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Irish Evidence Shows Lag Between Approval, Acceptance of Biosimilar Infliximab


“A [3]-year time lag for the next biosimilar medicine, from market authorization to the patient switching process, should not occur," say the authors of a recent review.

Ireland is currently reworking its approach to using biosimilar medicines, given low uptake of these drugs to date as well as some reluctance on prescribers’ part to use biosimilars in a clinical setting. A newly published descriptive review sought describe how evidence was used by a large acute teaching hospital in Ireland to introduce biosimilar infliximab—CT-P13, sold in the European Union as Remsima and in the United States as Inflectra—for the treatment of inflammatory bowel disease (IBD).

After the biosimilar was approved by the European Medicines Agency (EMA) and licensed by the European Commission, the European Crohn’s and Colitis Organisation (ECCO) released a position statement saying that most biosimilars in patients with IBD should be tested in IBD specifically, not used on the basis of extrapolation from testing in other indications. ECCO also suggested that the decision to use a biosimilar should be made on a patient-by-patient basis.

Despite this statement, the chief pharmacist and consultant gastroenterologist in the Irish teaching hospital introduced the biosimilar for use by new patients in 2014.

“Both parties had been documenting the evidence trail since the licensing of this biosimilar in June 2013 and believed there was enough accumulated evidence from various sources to support their decision,” say the report’s authors, and the pharmacist and gastroenterologist conveyed the decision in an internal staff meeting via a presentation on the science behind this choice.

All physicians reportedly accepted the decision, agreed to prescribe the biosimilar for all new patients, and agreed to report any adverse events to relevant authorities. The authors say that, as patients were given reassurance on the safety and efficacy of the biosimilar, physicians did not face resistance to the prescribed agent.

After the hospital’s adoption of CT-P13, the British Society of Gastroenterology (BSG) updated its guidance to justify the introduction of the biosimilar, but cautioned against switching among products until safety data became available. In 2015, the National Institute for Health and Care Excellence (NICE) voiced support for prescribing the biosimilar, and Ireland’s Health Products Regulatory Authority released a guide to biosimilars for healthcare providers and patients.

In 2016, NICE and BSG updated their guidance to indicate that clinicians—in consultation with patients—should be the final authority on switching, and products should not automatically be substituted at the pharmacy level. BSG added that stable patients may be considered for switching (after consultation with the patient). Later the same year, the European Commission released its guidance on biosimilars, stating that these drugs are expected to be just as safe and effective as their references.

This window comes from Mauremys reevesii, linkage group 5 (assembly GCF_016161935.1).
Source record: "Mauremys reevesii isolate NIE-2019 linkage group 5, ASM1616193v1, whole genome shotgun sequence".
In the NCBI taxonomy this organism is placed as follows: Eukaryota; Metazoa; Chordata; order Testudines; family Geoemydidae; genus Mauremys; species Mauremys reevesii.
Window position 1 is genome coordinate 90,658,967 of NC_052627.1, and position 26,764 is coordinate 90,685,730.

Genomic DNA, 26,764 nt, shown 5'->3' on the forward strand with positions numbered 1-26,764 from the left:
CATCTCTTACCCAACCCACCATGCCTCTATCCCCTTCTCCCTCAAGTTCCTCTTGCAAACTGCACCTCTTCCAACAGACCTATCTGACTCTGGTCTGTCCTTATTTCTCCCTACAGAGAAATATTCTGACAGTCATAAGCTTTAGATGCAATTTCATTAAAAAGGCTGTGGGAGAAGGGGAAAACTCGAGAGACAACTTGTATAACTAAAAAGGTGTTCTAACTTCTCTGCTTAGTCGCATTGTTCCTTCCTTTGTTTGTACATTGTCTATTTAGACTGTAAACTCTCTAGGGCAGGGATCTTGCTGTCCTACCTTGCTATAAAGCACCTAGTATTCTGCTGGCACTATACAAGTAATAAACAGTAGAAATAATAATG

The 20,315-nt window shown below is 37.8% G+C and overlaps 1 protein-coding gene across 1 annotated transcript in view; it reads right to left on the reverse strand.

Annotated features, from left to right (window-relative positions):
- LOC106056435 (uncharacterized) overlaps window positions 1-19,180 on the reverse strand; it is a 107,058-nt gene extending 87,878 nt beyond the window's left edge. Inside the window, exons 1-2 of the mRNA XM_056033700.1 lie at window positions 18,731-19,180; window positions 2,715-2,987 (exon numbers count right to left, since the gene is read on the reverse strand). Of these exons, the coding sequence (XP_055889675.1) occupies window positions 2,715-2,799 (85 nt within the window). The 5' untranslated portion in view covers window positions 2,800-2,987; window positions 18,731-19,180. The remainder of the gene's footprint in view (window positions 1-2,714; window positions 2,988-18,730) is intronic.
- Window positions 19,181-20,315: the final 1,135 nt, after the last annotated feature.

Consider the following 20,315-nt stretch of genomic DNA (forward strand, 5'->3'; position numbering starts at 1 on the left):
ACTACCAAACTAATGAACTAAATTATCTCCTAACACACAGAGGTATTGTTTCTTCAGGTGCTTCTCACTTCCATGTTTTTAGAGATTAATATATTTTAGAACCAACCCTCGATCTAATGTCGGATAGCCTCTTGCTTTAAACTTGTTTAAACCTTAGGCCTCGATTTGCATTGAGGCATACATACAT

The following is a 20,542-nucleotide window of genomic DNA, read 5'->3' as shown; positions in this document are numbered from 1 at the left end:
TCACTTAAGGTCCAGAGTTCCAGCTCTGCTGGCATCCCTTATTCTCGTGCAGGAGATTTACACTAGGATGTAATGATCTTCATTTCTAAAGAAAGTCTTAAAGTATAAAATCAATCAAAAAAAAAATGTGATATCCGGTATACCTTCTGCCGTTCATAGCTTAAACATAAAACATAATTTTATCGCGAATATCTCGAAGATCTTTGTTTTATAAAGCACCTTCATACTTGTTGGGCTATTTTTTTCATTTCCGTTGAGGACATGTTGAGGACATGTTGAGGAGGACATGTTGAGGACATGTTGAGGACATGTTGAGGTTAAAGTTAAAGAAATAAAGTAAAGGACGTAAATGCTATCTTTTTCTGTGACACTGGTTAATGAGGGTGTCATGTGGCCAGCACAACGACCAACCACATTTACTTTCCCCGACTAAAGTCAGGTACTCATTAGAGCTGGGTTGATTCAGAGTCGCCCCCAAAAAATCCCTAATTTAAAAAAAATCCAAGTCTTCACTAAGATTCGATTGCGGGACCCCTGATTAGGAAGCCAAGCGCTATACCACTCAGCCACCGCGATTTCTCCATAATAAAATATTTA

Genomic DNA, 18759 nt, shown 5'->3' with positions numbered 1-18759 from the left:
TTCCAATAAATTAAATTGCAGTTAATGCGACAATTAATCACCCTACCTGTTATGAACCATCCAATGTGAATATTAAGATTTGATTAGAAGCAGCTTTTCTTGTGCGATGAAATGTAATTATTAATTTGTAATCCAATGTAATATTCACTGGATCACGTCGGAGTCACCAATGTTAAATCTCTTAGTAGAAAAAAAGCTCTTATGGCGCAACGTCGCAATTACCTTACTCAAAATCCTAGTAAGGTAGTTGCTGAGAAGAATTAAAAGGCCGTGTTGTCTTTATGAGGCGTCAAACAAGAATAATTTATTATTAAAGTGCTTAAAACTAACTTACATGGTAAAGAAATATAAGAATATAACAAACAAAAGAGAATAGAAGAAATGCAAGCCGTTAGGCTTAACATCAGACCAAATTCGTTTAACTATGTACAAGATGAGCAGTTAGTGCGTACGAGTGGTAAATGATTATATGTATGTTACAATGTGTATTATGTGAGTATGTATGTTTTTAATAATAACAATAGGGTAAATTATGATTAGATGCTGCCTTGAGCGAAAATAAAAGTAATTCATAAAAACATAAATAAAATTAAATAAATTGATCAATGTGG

Following these changes, the chief pharmacist and consultant gastroenterologist of the hospital in question elected to switch all patients who were stable on the originator infliximab to the biosimilar. Again, all physicians agreed to the decision. Clinicians reported that they “found it more challenging to reassure patients of the switch at first,” but after educating patients and addressing their questions and concerns, “no opposition to switching arose.”

Approximately 1 month after the switch, the extrapolative subgroup analyses of patients with Crohn disease and ulcerative colitis within the NOR-SWITCH study showed similarity between patients treated with originator and biosimilar infliximab in terms of efficacy, safety, and immunogenicity. Despite the small sample size in this subgroup, ECCO updated its guidelines after these data were released, saying that switching patients was acceptable.

The report’s authors say that the decision to treat patients with the biosimilar was multifactorial and was supported by “a robust and extensive evidence-based trail that ultimately convinced prescribing physicians,” although the decision preceded any similar efforts in other hospitals and predated the NOR-SWITCH data.

However, despite the fact that this hospital moved more quickly than any other in the nation, the decision to switch patients “could have been regarded as over cautious, delayed and conservative given that EMA had already licensed the biosimilar medicine [3] years earlier and thus, one wonders why prescribers had not switched patients sooner,” write the authors, who add that “a [3]-year time lag for the next biosimilar medicine, from market authorization to the patient switching process, should not occur.”


O’Brien, GL, Carrol D, Mulcahy M, Walshe V, Courtney G, Byrne S. Biosimilar infliximab introduction into the gastroenterology care pathway in a large acute Irish teaching hospital: a story behind the evidence [published online February 27, 2018]. GaBI J. gabi-journal.net/biosimilar-infliximab-introduction-into-the-gastroenterology-care-pathway-in-a-large-acute-irish-teaching-hospital-a-story-behind-the-evidence.html.

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